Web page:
If you’re looking to make your photos more striking with a clear structure then you’ll want to have a look at these framing tips for photographs.
Framing your subject in a photo can be done several different ways. Whether you’re creating a frame in front or behind them you need to choose the right object to create your frame.
In this framing tips for photographs guide I’ve got a run-down of what makes a good frame. I’ll also show you what it should do to your composition and ways you could frame your subject naturally and using man-made objects.
You may have come across the frame within a frame compositional technique within Module 7 and 6 of the iPhotography or Portrait courses respectively. But have you ever put it to good use in your photography?
Creating a frame in-camera is an effective and simple way to structure your shots. You should always be on the lookout for objects and opportunities to tell the story of your photo. Creative framing can add depth, interest and will pull your audience into the moment – adding engagement, intrigue and context.
While this compositional may not work for every subject you shoot it can certainly make a mundane view or subject look more interesting and dynamic without too much effort.
Foreground framing is probably the least common style of framing, but it is the most interesting.
When you’re out and about looking for opportunities to peer through objects to see your subject in the distance. Take this example of a lighthouse through the trees. The total framing encapsulates our attention to only look at the lighthouse. There are no distracting objects outside of this framed area.
Another approach to foreground framing is to use a shallow depth of field (F/4 or wider) and bring your ‘look through’ object close to the lens. This technique is particularly handy for weddings, parties or other events where you want to capture the atmosphere but keep the main subject sharp.
Take the same principals of foreground framing and place them behind your subject instead. But whereas foreground framing is down to you to create, background frames may already exist – and you just need to spot them.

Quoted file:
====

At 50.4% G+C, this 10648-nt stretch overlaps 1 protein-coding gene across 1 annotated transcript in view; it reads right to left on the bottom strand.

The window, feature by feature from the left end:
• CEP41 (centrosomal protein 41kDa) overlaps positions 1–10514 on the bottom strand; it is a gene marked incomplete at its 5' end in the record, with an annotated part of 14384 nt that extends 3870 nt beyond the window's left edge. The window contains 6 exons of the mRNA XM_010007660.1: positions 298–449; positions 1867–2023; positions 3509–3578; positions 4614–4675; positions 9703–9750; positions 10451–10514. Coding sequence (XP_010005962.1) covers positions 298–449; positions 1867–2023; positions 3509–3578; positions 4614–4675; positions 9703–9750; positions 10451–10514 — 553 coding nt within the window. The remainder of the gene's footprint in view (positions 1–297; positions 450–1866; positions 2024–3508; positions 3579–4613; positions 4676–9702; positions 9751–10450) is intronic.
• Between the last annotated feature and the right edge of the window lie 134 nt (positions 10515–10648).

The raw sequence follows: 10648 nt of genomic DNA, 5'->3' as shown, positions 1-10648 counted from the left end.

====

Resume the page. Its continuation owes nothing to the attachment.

The most common example you’ve probably seen 1,000 times but never assessed (until now) is with newlyweds. Standing in the doorway to the church creates an arcing frame over the top of the couple encompassing them within an isolated moment whilst being surrounded by others.
Transfer the same thinking and apply it to doorways (they don’t have to be symmetrical), tunnels, signs, windows, arches etc.
Us iPhotography tutors LOVE it when our course members combine multiple compositional techniques in their gallery shots. It shows consideration, creativity and progression so we actively encourage any photographer to multi-layer their frames with throwing in some leading lines to draw our attention to the point of the story faster.
Employ leading lines to set a path through the photo towards or through the frame you’re creating. They can be horizontal, vertical, diagonal or curved, the more lines the better (providing they are all pointing at the same place). Position your camera so the lines begin at the edge of your shot and travel for as long as possible towards your subject.
Make sure they aren’t interrupted for the strongest and fastest reaction.
We are surrounded by natural and man-made frames everywhere, every day. When you’re next out with your camera take a moment to look around and search for opportunities to create some framed artwork.
For example, think about:
• Create partial frames using over hanging branches
• Hollowed out logs
• Cracks in rocks
• Parting the long grass
• Gaps in fences
• Car tyres
The opportunities are everywhere if you open up your imagination – so don’t allow yourself to feel restricted. And if all else fails, just make your own frame…
If you’ve never implemented this creative framing into your photography before then it’s your turn to have a go. Use all the tips and ideas we’ve given to implement this powerful tool of photography. When you’ve taken your shot it’s time to share it.
Upload it to the iPhotography gallery or tag us on social media and we’ll share out some of the best versions.
Did you find this article helpful? Let us know. We love to hear what you thought. If you’ve got any other approaches or ideas about how to use framing in your shots, then just drop us a comment.